The Telegraph
Since 1st March, 1999
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The Mulberry Empire By Philip Hensher, Flamingo, £ 17.99

“I had come to feel as a reader that the contemporary novel’s addiction to irony and scepticism was in danger of diminishing its range. Quite simply, I wanted to write a novel with absolutely no shame.” No words could more fittingly describe the spirit of The Mulberry Empire than these, Philip Hensher’s own.

It is rare to see a new novel so grand in scope, so far removed from the physical realities of modern times. Hensher, at no point in the rambling historical novel, loses sight of his characters in his effort to recreate a place and time almost two centuries past. His tone blends perfectly with his chosen period, without affectation or pretentious overtones.

Hensher takes the reader to Kabul, to London, to Calcutta with the magic touch that has been compared to Conrad. He flits from the odours of Kabul to the seasonlessness of London with a captivating deftness. High-society England, the courtly norms of the Afghans, the tombstones of Calcutta’s Park Street graveyard are the here and the now of The Mulberry Empire.

The novelist-critic toys with some of Conrad’s themes as well — notably, that of the “outsider”. But foreign lands and the sense of otherness aside, Hensher seldom goes deeper into the root of what creates identity. Instead, he creates a canvas through a startling range of characters central to the narrative as well as peripheral. And, again, without the depth or haunting imagery of, for example, a Heart of Darkness, Hensher raises subtly themes such as colonialism, though his agenda is surely not a political one.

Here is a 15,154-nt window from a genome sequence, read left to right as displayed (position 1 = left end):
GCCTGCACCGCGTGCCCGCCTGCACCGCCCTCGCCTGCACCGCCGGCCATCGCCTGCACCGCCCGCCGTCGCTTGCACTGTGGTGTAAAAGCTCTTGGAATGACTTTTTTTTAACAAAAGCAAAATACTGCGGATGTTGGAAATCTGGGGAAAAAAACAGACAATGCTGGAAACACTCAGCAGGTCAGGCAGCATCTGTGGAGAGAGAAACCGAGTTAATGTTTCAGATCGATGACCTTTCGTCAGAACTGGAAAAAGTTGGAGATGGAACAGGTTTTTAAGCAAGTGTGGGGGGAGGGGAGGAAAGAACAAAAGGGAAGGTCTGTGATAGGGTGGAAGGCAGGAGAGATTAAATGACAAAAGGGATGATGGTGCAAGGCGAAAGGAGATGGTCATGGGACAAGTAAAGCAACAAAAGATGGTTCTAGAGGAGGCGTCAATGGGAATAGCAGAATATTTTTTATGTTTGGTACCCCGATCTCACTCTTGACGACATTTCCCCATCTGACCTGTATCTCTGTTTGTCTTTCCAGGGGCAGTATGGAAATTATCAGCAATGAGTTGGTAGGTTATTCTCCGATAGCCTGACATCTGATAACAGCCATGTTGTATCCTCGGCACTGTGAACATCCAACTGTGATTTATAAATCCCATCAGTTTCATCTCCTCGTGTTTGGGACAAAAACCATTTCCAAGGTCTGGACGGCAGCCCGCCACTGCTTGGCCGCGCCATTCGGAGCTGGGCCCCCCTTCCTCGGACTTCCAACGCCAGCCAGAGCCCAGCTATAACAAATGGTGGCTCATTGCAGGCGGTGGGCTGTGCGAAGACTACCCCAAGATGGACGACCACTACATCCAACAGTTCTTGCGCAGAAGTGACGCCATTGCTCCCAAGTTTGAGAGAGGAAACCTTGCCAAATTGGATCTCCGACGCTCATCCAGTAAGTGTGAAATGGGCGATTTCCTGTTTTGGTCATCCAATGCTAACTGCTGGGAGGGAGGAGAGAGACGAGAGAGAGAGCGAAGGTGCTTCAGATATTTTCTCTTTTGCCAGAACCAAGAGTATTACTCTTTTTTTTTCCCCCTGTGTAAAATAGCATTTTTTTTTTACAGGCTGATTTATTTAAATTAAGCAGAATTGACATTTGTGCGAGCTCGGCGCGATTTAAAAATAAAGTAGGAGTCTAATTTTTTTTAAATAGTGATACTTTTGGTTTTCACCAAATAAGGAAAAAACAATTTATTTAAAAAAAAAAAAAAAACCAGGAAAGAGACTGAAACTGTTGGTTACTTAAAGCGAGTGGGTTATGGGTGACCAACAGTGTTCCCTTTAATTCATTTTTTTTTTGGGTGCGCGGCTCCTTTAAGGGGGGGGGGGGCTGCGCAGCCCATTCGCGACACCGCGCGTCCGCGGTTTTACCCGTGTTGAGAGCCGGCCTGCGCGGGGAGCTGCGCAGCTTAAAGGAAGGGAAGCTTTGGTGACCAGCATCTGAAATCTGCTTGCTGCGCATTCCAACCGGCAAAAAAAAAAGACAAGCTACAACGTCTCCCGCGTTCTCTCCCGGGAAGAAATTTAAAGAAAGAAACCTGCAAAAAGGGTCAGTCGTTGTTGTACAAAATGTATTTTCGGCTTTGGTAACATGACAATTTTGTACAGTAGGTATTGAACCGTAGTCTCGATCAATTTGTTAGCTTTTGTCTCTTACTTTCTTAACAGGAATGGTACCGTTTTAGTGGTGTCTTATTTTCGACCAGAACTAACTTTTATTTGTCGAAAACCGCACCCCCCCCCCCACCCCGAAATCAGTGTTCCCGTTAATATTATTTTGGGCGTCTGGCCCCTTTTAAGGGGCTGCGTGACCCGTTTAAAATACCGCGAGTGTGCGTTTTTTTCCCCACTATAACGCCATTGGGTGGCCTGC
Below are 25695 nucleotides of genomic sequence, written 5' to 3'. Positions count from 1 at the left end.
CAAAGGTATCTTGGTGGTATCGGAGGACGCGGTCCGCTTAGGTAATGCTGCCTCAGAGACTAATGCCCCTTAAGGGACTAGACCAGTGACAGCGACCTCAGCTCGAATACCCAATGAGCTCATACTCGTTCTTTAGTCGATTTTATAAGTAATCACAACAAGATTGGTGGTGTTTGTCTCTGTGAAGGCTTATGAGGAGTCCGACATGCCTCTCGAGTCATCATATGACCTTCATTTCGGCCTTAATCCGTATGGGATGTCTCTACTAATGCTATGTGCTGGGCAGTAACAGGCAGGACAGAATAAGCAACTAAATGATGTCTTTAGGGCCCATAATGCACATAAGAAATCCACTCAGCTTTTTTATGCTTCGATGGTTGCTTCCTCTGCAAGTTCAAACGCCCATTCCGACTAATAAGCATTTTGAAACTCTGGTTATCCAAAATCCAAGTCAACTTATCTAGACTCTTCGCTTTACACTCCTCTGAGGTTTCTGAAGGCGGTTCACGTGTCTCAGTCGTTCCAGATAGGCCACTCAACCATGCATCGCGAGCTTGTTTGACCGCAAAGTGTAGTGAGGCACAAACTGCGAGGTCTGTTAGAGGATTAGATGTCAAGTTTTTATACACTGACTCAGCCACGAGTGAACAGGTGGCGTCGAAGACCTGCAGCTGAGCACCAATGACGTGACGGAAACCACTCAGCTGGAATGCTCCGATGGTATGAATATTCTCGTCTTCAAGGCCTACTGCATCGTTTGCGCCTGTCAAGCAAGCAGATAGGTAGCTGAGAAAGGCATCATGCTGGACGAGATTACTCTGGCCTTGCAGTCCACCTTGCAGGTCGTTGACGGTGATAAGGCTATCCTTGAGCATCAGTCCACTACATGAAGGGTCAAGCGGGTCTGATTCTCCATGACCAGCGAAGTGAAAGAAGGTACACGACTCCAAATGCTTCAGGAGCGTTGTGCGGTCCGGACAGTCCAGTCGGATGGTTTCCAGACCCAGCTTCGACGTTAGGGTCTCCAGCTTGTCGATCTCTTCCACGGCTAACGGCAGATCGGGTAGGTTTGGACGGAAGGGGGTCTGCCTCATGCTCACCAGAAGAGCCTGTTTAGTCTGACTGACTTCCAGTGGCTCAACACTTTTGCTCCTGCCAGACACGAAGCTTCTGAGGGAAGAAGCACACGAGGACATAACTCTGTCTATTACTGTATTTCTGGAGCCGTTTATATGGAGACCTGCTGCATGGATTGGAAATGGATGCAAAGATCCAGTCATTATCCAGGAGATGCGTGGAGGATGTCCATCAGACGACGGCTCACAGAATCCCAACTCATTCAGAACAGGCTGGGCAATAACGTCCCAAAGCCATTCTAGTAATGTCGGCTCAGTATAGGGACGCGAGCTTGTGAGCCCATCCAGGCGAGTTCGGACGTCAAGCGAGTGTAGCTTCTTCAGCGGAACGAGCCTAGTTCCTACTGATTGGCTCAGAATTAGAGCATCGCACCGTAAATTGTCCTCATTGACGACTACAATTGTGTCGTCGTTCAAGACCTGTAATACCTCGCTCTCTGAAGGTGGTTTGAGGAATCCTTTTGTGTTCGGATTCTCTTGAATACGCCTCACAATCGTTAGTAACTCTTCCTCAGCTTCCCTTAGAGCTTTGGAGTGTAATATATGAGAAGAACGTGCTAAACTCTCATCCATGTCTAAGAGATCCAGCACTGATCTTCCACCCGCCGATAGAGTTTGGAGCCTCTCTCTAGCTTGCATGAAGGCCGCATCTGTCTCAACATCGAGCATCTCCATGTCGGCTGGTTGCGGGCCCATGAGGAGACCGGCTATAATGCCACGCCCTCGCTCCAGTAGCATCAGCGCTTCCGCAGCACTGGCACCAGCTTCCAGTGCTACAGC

Rooted in the history of the first Afghan war, The Mulberry Empire has at its core Alexander Burnes and Amir Dost Mohammed Khan. One man’s bravery, one nation’s ambition meet the towering strength of the East. Though perhaps a cliché by now, this subject meets with renewed interest given the current world events. The novel was completed before the most recent attacks on Afghanistan, and has little to contribute by way of comment or insight, though many observers have pointed to the value of the novel in this respect. Hensher does not aim to write a historical work. He, in fact, provides a bibliography at the end for “the reader in search of a more accurate account”.

A love story is woven into the quilt of the novel as well. There are also flashes of Jane Austen, down to a passage on “female accomplishments” that is dangerously reminiscent of Pride and Prejudice. East versus London takes the place of the town versus country argument of that novel. But Bella, Hensher’s heroine, bears only minor resemblance to Austen’s Elizabeth. Hensher does appear to borrow from Austen’s crisp handling of the conversation. Bella’s attraction towards Alexander is instant and irrational, yet enduring. However, the main focus of the novel is the war, and though integral to the action, the love story takes a backseat.

Hensher, at times, tries to give the impression of historical authenticity, even incorporating an “Anthropological Interlude”. But he is most successful in evoking the images of the 1830s, sensuous as he is. Taste, colour, sound, smell… He casts a spell on the senses.

The novelist lives up to his promise of writing a novel that is without shame. It is resplendent in its slow march. There is little experiment with style here. Hensher seems most at ease within the traditional structure of a historical novel. His narrative is straightforward, tried and tested. Adventure, love, romance, exploration form the backdrop for the themes, but while reading The Mulberry Empire, it is far happier to simply get lost in the cadence of words.

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